The Endocrine Control of the Hair Follicle

  • Valerie A. Randall


• Hair follicles can produce different types of hair (length, thickness, colour) at various times in an individual’s life due to the follicle’s capacity to regenerate a new hair during the hair cycle. This allows hairs to change to correlate with alterations in season or sexual development, etc.

• The type of hair produced is under endocrine control with androgens being key regulators of human hair growth; several other hormones are involved, particularly in other mammals, including melatonin, prolactin, melanocyte-stimulating hormone (MSH) and oestrogens.

• Androgens have paradoxically different effects on human hair follicles depending on their body site. This ranges from stimulation, e.g. on the face, axilla, pubis and chest, through no effect on the eyelashes, to inhibition on parts of the scalp, causing balding in genetically susceptible individuals.

• All androgen effects require an intracellular androgen receptor in the hair follicle cells and most, except for pubic and axillary follicles, also require the intracellular enzyme 5α-reductase type 2 to metabolize testosterone to its more potent metabolite 5α- dihydrotestosterone.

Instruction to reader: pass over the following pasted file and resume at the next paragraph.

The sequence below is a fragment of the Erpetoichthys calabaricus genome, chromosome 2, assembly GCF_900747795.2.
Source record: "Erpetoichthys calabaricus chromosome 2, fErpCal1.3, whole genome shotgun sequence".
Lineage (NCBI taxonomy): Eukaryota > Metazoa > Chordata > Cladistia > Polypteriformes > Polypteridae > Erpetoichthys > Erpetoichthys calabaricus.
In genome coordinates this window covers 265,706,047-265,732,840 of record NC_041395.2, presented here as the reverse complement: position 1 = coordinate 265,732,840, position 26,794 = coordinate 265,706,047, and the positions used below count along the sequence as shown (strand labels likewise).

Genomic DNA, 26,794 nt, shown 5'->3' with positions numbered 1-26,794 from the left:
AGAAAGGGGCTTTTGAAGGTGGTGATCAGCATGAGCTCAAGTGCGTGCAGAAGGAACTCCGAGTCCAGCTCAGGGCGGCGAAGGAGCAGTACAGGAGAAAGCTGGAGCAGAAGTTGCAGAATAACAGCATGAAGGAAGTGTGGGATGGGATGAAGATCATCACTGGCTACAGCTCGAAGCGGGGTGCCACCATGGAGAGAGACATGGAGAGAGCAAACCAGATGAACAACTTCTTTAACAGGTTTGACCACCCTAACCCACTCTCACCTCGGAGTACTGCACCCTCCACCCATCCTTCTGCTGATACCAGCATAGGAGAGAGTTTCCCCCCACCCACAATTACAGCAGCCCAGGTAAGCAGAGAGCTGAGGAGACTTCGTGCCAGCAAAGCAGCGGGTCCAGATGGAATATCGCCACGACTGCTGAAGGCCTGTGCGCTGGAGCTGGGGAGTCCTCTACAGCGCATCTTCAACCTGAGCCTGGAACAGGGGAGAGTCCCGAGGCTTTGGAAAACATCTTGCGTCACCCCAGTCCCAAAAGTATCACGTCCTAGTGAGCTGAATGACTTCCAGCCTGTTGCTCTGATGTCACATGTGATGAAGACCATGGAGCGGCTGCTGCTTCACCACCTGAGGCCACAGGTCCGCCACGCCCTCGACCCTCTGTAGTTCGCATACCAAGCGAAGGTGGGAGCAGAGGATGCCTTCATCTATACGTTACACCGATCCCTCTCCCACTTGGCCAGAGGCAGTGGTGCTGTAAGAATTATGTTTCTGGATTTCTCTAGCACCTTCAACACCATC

• Exactly how androgens regulate hair follicles is not fully established, but most aspects appear to be coordinated via the mesenchyme-derived dermal papilla situated at the base of the follicle. In the current hypothesis androgens from the blood bind to androgen receptors in dermal papilla cells, altering their gene expression, particularly of paracrine signalling molecules, which influence the activity of the other follicular cells. Key signals identified so far include insulin-like growth factor-1 (IGF-1) in growth stimulation and transforming growth factor-β (TGF-β) in inhibition.

• Androgen-dependent hair disorders are not easily controlled. Currently, antiandrogens, such as cyproterone acetate or spironolactone, can be used for hirsutism in women and 5α-reductase type 2 inhibitors, such as finasteride, for androgenetic alopecia. The most common non-endocrine treatment for hair loss is minoxidil, a vasoactive drug. Further understanding of the mechanism of androgen action in hair follicles should lead to the development of better treatments.


Androgen Receptor Hair Follicle Hair Growth Human Hair Scalp Hair 
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Copyright information

© Springer London 2008

Authors and Affiliations

  • Valerie A. Randall
    • 1
  1. 1.Division of Biomedical SciencesUniversity of BradfordWest YorkshireUK

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